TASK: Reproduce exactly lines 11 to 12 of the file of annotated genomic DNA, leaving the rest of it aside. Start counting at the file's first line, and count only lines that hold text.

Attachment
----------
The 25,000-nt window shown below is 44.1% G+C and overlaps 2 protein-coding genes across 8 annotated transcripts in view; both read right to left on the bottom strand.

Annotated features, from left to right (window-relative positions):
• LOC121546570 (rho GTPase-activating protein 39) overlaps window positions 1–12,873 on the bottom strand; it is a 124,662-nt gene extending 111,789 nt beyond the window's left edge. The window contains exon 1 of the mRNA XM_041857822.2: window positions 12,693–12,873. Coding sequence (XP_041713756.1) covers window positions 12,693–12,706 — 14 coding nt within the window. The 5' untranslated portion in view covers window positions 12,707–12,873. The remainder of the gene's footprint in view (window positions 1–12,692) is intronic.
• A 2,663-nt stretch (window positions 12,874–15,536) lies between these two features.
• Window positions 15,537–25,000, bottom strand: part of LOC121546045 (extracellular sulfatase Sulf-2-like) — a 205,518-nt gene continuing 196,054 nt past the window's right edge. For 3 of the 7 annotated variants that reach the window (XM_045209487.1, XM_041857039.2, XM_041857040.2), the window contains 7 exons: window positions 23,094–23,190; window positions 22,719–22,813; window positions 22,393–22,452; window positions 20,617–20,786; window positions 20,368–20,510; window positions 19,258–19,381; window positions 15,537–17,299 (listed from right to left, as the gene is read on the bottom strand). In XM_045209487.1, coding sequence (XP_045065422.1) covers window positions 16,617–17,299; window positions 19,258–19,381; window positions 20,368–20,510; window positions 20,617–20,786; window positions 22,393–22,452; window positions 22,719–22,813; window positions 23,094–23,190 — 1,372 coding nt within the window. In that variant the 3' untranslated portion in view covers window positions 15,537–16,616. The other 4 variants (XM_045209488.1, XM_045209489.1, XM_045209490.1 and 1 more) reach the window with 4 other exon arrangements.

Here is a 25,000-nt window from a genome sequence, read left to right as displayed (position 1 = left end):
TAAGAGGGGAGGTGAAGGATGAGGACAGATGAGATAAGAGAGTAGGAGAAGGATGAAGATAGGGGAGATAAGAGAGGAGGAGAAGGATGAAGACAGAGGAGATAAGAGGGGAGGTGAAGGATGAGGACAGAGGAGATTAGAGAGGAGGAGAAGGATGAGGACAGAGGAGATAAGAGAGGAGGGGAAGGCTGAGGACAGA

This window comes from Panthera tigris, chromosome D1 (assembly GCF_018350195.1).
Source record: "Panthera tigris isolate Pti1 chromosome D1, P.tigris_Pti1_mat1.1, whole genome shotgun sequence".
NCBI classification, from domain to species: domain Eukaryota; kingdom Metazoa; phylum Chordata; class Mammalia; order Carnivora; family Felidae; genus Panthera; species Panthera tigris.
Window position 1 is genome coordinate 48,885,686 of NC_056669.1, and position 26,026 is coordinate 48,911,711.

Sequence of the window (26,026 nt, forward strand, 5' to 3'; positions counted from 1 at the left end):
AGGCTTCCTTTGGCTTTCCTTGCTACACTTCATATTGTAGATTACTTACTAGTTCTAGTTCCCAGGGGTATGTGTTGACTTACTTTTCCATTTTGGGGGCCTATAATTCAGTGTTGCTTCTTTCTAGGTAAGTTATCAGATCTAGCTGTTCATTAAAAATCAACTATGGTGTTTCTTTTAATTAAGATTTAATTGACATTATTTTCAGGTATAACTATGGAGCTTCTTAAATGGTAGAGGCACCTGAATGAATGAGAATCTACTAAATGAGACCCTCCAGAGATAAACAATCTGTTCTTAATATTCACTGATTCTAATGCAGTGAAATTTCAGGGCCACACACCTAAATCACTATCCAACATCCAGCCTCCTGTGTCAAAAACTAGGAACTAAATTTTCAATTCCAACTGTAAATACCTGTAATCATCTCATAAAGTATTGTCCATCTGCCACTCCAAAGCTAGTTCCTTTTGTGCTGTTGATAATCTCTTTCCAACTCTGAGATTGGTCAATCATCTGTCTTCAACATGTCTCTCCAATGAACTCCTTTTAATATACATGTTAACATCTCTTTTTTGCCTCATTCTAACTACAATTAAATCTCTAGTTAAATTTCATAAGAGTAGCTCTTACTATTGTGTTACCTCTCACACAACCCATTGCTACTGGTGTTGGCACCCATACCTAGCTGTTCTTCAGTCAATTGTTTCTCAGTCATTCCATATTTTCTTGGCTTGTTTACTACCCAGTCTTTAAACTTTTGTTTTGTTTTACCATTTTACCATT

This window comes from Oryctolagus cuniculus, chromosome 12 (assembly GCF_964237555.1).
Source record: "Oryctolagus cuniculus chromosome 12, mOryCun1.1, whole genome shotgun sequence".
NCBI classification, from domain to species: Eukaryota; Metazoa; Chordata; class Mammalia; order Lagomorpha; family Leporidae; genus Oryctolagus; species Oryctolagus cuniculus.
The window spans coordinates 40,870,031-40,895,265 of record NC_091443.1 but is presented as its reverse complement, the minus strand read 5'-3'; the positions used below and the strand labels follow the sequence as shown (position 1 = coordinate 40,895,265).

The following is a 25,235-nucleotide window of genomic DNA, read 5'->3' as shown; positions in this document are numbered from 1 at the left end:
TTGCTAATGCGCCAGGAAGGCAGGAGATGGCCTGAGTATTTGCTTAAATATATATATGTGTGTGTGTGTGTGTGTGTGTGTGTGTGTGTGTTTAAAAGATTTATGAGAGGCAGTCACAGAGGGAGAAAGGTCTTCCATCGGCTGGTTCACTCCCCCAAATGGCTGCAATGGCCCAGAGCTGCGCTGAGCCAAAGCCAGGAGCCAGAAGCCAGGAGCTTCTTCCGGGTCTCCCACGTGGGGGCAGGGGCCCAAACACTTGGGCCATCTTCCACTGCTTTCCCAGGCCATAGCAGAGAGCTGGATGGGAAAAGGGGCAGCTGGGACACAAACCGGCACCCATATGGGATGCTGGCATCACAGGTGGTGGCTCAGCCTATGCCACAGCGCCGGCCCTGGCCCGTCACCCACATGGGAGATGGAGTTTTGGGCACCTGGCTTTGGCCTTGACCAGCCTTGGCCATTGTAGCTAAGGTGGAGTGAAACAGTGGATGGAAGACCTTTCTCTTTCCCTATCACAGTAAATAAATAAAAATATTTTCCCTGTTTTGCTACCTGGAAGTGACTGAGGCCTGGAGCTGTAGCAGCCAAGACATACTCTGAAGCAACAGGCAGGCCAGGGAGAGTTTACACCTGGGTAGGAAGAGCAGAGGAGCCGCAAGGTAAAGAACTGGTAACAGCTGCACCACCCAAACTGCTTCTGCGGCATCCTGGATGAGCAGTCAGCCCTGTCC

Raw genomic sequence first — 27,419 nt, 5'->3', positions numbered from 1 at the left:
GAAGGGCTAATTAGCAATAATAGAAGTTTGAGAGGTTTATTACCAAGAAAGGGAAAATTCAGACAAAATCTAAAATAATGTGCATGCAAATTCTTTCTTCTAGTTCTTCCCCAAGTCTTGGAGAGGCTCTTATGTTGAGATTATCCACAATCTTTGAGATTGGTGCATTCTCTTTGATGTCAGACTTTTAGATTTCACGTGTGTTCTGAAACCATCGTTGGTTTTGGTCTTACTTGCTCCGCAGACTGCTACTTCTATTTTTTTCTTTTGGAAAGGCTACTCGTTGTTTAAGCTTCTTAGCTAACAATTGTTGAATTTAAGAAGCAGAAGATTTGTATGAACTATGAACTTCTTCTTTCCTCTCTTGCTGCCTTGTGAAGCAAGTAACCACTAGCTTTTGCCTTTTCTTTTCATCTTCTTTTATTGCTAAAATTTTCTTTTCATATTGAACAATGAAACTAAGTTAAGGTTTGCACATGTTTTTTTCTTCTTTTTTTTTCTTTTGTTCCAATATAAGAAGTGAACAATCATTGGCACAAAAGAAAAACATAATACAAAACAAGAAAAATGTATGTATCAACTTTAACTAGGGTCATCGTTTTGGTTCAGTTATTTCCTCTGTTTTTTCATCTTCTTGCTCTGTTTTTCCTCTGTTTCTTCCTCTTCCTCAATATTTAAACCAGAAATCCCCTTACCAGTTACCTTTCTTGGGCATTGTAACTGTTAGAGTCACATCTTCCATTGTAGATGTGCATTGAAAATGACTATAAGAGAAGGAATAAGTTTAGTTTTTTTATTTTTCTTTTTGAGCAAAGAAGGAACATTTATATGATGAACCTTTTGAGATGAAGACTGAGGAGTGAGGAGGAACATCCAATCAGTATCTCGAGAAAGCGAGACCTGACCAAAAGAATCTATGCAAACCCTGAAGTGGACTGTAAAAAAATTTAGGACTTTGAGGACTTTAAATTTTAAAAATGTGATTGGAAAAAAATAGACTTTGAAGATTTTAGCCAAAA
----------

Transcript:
Window position 1 is genome coordinate 48,885,686 of NC_056669.1, and position 26,026 is coordinate 48,911,711.

Sequence of the window (26,026 nt, forward strand, 5' to 3'; positions counted from 1 at the left end):